Harvard Museum of Natural History

July 5th -6th

Ahh!! SO cool! This week was my first time riding trains on my own! And, where was I headed? Even Better:  TO HARVARD! I’ve always wanted to visit, and this week I am working with some of the wonderful people at the Harvard Museum of Natural History! (If you haven’t had a chance to go yet, you should!).  I spent the majority of my time working in the Invertebrate Zoology collections department, where they perform curatorial and taxonomic work. Harvard’s Invertebrate Zoology folks host one of the world’s premier collections, with some specimens dating back over 200 years. And, those specimens include many of the original holotypes! A holotype is the specimen that a species was described from..so, in layman’s terms, the critter that was discovered and described as the first of a “new species.”  Their collection is fantastic!

All of the white packages are drawers from a collection of shells that was donated to the museum.

While I was there I helped them do a lot of different jobs. One was to open and sort through a new collection of shells that was donated by a family a few weeks ago. The husband had spent his entire life traveling and collecting these shells. When he passed his family finished numbering and labeling and identifying the shells, then they wrapped them all up and donated them to the museum. None of us had ever seen the shells before, so it was a really exciting process. Unwrapping each drawer was like opening a present! And there were a TON of drawers.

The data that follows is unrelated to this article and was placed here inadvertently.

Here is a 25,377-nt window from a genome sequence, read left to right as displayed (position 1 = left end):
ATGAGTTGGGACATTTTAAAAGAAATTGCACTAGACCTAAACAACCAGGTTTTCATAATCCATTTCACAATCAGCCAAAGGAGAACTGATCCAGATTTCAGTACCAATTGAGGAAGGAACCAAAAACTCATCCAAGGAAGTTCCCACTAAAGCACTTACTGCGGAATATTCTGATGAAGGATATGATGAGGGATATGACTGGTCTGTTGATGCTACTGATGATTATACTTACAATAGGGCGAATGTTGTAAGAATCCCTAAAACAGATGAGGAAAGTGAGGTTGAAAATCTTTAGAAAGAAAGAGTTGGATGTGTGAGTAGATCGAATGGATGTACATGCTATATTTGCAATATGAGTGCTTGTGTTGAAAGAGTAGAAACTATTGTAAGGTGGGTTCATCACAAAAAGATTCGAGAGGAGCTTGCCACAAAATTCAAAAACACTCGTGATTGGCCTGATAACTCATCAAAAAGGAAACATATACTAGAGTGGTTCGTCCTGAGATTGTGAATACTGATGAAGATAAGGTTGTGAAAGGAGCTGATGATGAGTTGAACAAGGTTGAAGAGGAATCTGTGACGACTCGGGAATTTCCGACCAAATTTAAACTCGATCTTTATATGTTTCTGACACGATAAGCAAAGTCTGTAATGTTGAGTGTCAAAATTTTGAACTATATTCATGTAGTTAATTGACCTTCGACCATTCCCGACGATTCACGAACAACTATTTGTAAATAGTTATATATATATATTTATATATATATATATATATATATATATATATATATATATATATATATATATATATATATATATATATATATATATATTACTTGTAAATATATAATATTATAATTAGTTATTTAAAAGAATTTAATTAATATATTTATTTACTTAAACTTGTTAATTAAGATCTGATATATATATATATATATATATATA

Drawer full of olive shells from the collection

The collection contained over 5,000 lots. A lot is a group of  the same species that was obtained in the same place at the same time. So, for example, if you went diving and collected 3 clams and 2 snails, the 3 clams are one lot, and the 2snails are another. There can be ANY number of specimens in a lot. So, basically, this shell collection is absolutely enormous, and extremely impressive. It even contained a few species that Harvard didn’t have yet! None of us could believe how dedicated this man and his family were to the collection. We all felt pretty special getting to see and sort through it. I can’t wait till it goes on display in the future!